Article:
• Find out number of IP’s connected to the system
  • Script for deleting users (follow up for creating user)

AOL Goes Open Source

adweek.com: The most old-school Web media brand is set to embrace an open source, Web 2.0 approach in a major way.

Also: AOL.com opens its home page, but does anyone care?

Intel joins Taiwan on Linux OS for netbooks

Filed under
Linux

linuxworld.com (IDG): Intel and the Taiwan government plan to open a development center to further the Linux-based Moblin OS for devices such as netbooks and mobile Internet devices (MIDs), they jointly announced on Thursday.

Six Experimental Firefox Extensions We Love

Filed under
Moz/FF

lifehacker.com: We love Firefox for its extensibility, but sometimes we run into an extension or two that dons the "Experimental" label on the Firefox add-ons site. So without further ado, read on for a closer look at seven awesome Firefox extensions we're into.

You Don't Make Mistakes Like This

Filed under
Linux

linuxlock.blogspot: It wasn't but just a few days ago that I laid into IBM for not only saying something that should make every Linux User wonder...but for saying something so outrageous that it was hard to believe they said it at all.

Desktop Linux tidal wave alert

Filed under
Linux

blogs.computerworld: In 2009, more Linux-powered desktops will sell then will Windows-powered ones. Sounds crazy doesn't it? Think again.

Opera Preps For More Browser Battles

Filed under
Software
Interviews

informationweek.com: In an interview, Opera's CEO discusses the Web browser's fight for market share, how important the mobile space is, and why Google's Chrome has been good for Opera.

Also: Opera sings the security blues

The state of Linux gaming

Filed under
Gaming

bantermarket.com: When people hear Linux, they hear open-source, and it usually comes to a shock to them that, not only have old games been successfully ported to Linux, but even some of the most modern first-person shooters have too been ported natively to Linux.

more ubuntu picks

Filed under
Ubuntu
  • Ubuntu Brings the BBC to Linux

  • Ubuntu's Intrepid Ibex Loads Up on Linux Features
  • 10 Reasons to Not Upgrade to Ubuntu 8.10
  • Using Add/Remove Applications for Software Management in Ubuntu
  • Solving Privacy Issues in Ubuntu 8.10

How's Ubuntu 8.10

Great!
43% (296 votes)
meh...
22% (150 votes)
Sucks!
10% (71 votes)
Passed on it.
25% (174 votes)
Total votes: 691

Avant Window Navigator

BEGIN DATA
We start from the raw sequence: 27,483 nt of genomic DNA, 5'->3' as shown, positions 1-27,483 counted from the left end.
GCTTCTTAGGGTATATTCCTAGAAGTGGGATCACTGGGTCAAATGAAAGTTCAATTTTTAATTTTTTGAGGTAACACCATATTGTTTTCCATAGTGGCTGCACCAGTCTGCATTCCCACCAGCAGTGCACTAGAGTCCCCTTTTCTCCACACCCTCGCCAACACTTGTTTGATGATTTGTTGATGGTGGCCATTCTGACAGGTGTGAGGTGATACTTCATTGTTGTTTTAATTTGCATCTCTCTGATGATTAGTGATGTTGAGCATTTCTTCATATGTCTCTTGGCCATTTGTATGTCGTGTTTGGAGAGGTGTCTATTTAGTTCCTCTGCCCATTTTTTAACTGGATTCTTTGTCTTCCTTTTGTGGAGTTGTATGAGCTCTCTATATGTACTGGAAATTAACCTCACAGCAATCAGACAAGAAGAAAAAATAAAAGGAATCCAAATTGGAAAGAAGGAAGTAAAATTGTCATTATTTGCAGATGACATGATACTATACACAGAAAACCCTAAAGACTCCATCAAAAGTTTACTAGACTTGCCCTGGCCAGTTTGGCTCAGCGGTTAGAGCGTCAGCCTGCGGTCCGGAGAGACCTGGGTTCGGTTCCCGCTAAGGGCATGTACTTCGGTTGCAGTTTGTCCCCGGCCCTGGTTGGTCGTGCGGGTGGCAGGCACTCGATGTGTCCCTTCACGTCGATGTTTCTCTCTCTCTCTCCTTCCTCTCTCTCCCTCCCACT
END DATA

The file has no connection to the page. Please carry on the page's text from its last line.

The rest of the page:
Filed under
Software

ericsbinaryworld.com/blog: For a long while there I didn’t want to check out the Avant Window Navigator (AWN) because I was shunning Compiz. But now that I’m back on the Compiz (and since Metacity should have compositing “soon” anyway) I decided to give a shot.

Linux Continues to Define the Future of Computing While Microsoft Follows

Filed under
Linux
Microsoft

Jim Zemlin: It is hard for the executive director of the Linux Foundation to feel bad for Microsoft, but they are having a bad week while Linux continues to move forward in innovative ways.

GIMP 2.6.2 Released

Filed under
GIMP

The GIMP development team has made another bug-fix release in the stable GIMP 2.6 series. Improvements and fixes include faster Scaling, unit and zoom entries now in Statusbar, and Printing now to scale.

n/a

A Better File System for Linux?

Filed under
Linux

internetnews.com: At the heart of every operating system is the file system that provides read/write access to data. Since 2001, Ext3 has been the mainstay of Linux file systems. But the winds of change could be blowing toward a better file system in the works.

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More in Tux Machines

GitLab Web IDE

  • GitLab Web IDE Goes GA and Open-Source in GitLab 10.7
    GitLab Web IDE, aimed to simplify the workflow of accepting merge requests, is generally available in GitLab 10.7, along with other features aimed to improve C++ and Go code security and improve Kubernets integration. The GitLab Web IDE was initially released as a beta in GitLab 10.4 Ultimate with the goal of streamlining the workflow to contribute small fixes and to resolve merge requests without requiring the developer to stash their changes and switch to a new branch locally, then back. This could be of particular interest to developers who have a significant number of PRs to review, as well as to developers starting their journey with Git.